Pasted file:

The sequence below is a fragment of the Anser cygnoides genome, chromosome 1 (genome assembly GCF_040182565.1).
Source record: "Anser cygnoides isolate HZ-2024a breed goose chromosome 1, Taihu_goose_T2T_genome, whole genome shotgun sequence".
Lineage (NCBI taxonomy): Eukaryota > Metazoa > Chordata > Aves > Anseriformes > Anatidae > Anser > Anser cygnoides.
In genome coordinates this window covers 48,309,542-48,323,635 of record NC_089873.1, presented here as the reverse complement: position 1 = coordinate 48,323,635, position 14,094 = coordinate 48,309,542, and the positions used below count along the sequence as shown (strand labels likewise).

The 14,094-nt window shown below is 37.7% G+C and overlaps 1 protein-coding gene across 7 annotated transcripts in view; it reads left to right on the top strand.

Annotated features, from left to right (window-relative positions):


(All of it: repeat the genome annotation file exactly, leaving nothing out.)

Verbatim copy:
The sequence below is a fragment of the Anser cygnoides genome, chromosome 1 (genome assembly GCF_040182565.1).
Source record: "Anser cygnoides isolate HZ-2024a breed goose chromosome 1, Taihu_goose_T2T_genome, whole genome shotgun sequence".
Lineage (NCBI taxonomy): Eukaryota > Metazoa > Chordata > Aves > Anseriformes > Anatidae > Anser > Anser cygnoides.
In genome coordinates this window covers 48,309,542-48,323,635 of record NC_089873.1, presented here as the reverse complement: position 1 = coordinate 48,323,635, position 14,094 = coordinate 48,309,542, and the positions used below count along the sequence as shown (strand labels likewise).

The 14,094-nt window shown below is 37.7% G+C and overlaps 1 protein-coding gene across 7 annotated transcripts in view; it reads left to right on the top strand.

Annotated features, from left to right (window-relative positions):